How do you brew your Dragonwell?


Made from leaves that have not been oxidized.

How do you brew your Dragonwell?

Postby fire_snake » Mar 5th, '11, 20:08

Quick poll to see what everyone else is doing.

Tall glass? Gaiwan? Some other way?

I find that I'm pretty good with the tall glass method. The tea is ready to drink once the leaves have settled to the bottom. Add more water when you're getting close to the leaves.

When it comes to a gaiwan, however, I always end up unhappy (at least for now.) I tend to either over-brew the tea or under-brew it. I'm thinking I should let the tea brew with the lid off.

Tall glass seems so much easier. But I'd really like to work on my gaiwan technique. In fact, I should have entitled this thread "Please help. My gaiwan technique sucks." :wink:
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Re: How do you brew your Dragonwell?

Postby Catfur » Mar 6th, '11, 18:20

I use the same Kyusu I use for sencha.
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Re: How do you brew your Dragonwell?

Postby Proinsias » Mar 6th, '11, 20:08

I used to brew it in a tall, slim pyrex jug, around 150ml. It died. Now I use a gaiwan, around 100ml. Tim's post here advises filling the gaiwan about 1/3 full and using prety cool water - 120f. I tend to use more leaf and water a little hotter.

What long jing are you drinking? I'm told 2010 was not a great year for long jing, and many other teas. The only long jing I've had recently was Master Luo's Long Jing, it knocked my socks off and I've just bought another tiny packet. I am really hoping to try his long jing from a better harvest in the future.

*edit*

How are you holding the gaiwan?
I'd advise discarding the base and using the index finger on the nub with the middle finger and thumb holding the gaiwan, it's a bit like skinning a cat.

MarshalN's video might be worth a look:
http://marshaln.xanga.com/701007573/using-a-gaiwan/
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Re: How do you brew your Dragonwell?

Postby fire_snake » Mar 6th, '11, 21:47

Proinsias wrote:I used to brew it in a tall, slim pyrex jug, around 150ml. It died. Now I use a gaiwan, around 100ml. Tim's post here advises filling the gaiwan about 1/3 full and using prety cool water - 120f. I tend to use more leaf and water a little hotter.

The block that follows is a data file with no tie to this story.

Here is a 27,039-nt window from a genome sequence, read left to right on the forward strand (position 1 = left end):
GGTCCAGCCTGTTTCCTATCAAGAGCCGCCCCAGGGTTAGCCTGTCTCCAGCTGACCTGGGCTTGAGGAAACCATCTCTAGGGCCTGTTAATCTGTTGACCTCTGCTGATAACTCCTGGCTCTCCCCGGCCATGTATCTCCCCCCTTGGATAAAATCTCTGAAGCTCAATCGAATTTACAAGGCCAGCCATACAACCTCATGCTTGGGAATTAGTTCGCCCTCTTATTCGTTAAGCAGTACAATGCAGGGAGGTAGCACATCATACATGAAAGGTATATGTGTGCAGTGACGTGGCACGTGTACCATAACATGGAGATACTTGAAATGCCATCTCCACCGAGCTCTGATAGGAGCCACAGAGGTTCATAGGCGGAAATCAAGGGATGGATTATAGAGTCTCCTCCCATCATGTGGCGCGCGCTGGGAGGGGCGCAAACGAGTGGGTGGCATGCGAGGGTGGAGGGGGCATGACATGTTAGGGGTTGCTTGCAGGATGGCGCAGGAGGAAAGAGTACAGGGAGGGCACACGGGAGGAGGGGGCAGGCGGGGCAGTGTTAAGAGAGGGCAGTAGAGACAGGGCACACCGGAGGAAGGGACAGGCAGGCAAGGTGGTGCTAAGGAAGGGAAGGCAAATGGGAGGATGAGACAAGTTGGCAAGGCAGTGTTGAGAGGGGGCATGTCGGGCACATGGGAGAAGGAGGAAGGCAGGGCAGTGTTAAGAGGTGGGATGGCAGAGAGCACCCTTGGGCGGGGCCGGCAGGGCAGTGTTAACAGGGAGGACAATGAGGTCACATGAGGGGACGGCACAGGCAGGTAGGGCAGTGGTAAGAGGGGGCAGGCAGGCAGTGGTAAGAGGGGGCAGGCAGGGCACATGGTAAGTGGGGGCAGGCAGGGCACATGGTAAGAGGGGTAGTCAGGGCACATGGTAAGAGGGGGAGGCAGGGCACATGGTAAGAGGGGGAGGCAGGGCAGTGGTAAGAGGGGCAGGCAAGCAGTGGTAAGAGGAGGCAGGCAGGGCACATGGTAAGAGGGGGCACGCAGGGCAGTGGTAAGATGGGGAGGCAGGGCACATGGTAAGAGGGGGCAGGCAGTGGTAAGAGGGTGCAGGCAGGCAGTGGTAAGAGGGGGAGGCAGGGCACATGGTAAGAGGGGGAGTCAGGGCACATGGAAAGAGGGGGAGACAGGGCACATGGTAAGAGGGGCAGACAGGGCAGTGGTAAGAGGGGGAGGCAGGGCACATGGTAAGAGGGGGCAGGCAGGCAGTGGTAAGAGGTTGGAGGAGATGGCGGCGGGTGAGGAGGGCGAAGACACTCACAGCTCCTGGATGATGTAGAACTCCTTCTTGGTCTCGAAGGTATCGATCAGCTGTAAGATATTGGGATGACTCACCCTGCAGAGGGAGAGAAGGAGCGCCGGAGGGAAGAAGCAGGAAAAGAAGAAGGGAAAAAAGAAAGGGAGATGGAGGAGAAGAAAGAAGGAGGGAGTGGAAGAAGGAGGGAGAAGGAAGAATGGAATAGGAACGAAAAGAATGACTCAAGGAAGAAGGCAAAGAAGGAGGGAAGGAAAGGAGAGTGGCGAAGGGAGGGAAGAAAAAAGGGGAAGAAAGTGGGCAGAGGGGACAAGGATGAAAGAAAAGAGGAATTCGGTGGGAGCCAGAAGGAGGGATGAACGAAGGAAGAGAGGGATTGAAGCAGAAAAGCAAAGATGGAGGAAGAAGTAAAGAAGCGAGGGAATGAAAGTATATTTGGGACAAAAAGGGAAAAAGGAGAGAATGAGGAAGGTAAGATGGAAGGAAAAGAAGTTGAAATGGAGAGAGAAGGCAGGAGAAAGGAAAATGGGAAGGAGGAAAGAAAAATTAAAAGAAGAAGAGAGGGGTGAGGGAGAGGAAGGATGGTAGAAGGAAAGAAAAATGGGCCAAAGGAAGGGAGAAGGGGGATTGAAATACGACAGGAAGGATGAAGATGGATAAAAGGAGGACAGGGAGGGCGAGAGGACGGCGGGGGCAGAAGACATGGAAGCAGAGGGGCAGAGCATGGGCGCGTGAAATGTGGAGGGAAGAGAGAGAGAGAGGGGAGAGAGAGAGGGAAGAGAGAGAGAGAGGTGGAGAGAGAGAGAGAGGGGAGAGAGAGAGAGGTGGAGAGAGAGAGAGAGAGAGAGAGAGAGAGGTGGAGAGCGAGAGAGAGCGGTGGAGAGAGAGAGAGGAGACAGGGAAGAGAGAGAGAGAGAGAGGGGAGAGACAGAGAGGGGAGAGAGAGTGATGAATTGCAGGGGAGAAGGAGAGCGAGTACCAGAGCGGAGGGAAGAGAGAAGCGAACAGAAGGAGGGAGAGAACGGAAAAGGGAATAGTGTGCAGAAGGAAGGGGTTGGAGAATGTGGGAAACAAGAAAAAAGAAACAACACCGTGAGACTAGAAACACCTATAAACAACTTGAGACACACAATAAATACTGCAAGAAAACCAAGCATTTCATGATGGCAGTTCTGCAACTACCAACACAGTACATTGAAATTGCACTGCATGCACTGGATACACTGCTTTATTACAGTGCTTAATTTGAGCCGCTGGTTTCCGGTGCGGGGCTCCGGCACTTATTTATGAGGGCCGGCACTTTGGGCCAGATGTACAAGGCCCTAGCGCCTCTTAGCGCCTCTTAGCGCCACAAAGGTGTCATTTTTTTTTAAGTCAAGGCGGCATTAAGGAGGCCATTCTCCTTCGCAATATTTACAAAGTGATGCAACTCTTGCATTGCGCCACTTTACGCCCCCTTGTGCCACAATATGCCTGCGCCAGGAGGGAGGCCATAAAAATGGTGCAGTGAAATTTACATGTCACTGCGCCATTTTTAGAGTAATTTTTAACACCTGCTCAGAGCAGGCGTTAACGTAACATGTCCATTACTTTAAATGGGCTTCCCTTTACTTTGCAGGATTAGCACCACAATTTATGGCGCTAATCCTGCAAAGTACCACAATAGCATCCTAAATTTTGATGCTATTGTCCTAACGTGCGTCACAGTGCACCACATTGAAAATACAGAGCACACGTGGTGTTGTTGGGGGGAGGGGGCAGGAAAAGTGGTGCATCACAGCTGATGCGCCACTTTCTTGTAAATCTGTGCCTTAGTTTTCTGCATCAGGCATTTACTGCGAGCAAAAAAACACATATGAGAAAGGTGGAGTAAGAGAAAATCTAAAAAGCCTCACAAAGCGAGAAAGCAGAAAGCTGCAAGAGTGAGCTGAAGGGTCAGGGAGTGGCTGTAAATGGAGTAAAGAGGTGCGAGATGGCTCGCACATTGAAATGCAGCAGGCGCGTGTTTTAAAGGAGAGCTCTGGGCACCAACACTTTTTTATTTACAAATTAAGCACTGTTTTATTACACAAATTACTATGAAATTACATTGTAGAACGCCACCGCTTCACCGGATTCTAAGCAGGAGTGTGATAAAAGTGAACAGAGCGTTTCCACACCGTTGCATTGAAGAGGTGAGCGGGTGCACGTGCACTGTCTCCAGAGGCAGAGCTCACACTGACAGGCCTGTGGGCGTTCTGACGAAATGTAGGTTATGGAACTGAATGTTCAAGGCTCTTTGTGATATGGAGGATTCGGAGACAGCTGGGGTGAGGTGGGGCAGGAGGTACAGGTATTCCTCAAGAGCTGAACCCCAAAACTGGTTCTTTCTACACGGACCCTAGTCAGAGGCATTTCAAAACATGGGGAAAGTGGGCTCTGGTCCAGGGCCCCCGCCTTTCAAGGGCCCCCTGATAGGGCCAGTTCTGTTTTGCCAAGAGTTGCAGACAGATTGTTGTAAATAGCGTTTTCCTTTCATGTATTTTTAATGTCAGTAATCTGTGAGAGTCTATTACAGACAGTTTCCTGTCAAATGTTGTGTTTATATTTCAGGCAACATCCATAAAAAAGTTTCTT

What long jing are you drinking? I'm told 2010 was not a great year for long jing, and many other teas. The only long jing I've had recently was Master Luo's Long Jing, it knocked my socks off and I've just bought another tiny packet. I am really hoping to try his long jing from a better harvest in the future.

*edit*

How are you holding the gaiwan?
I'd advise discarding the base and using the index finger on the nub with the middle finger and thumb holding the gaiwan, it's a bit like skinning a cat.

MarshalN's video might be worth a look:
http://marshaln.xanga.com/701007573/using-a-gaiwan/


Thanks for pointing me to Tim's post. That actually helped with *this* particular Dragonwell, which seems very weak at low temps and is too bitter at higher temps. In-between it's still not that great. I think it's just a rather weak batch of Dragonwell. However, it got a little better with the technique you posted about, though the servings were on the smallish side.

What surprised me are the incredibly short steeps. I've always understood that you brew Dragonwell in a tall glass and wait until the leaves become turgid and have settled to the bottom. That could take a couple of minutes at the very least. 15-20 second average steeps seems fairly odd to me. It's almost treating the Dragonwell like Sencha, is it not?

I'm holding the gaiwan fine - that was never really a problem. Controlling how the gaiwan brews tea seems to be the issue. However, the shorter steep technique using cooler temps seems to help. I think I was over brewing. Thank you.

Christian
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Re: How do you brew your Dragonwell?

Postby Tead Off » Mar 7th, '11, 02:26

Proinsias wrote:I used to brew it in a tall, slim pyrex jug, around 150ml. It died. Now I use a gaiwan, around 100ml. Tim's post here advises filling the gaiwan about 1/3 full and using prety cool water - 120f. I tend to use more leaf and water a little hotter.

What long jing are you drinking? I'm told 2010 was not a great year for long jing, and many other teas. The only long jing I've had recently was Master Luo's Long Jing, it knocked my socks off and I've just bought another tiny packet. I am really hoping to try his long jing from a better harvest in the future.

*edit*

How are you holding the gaiwan?
I'd advise discarding the base and using the index finger on the nub with the middle finger and thumb holding the gaiwan, it's a bit like skinning a cat.

MarshalN's video might be worth a look:
http://marshaln.xanga.com/701007573/using-a-gaiwan/


Tim's suggestion is a good place to start. Personally, i like a bit hotter water to start, maybe 55-60cc, even hotter depending upon the LJ. 20sec and adjust from there. This is in a gaiwan.

Also had Master Luo's LJ. Very good, but I had better in Hong Kong. Too expensive. It becomes a rich man's game. Even a bad harvest brings top $$.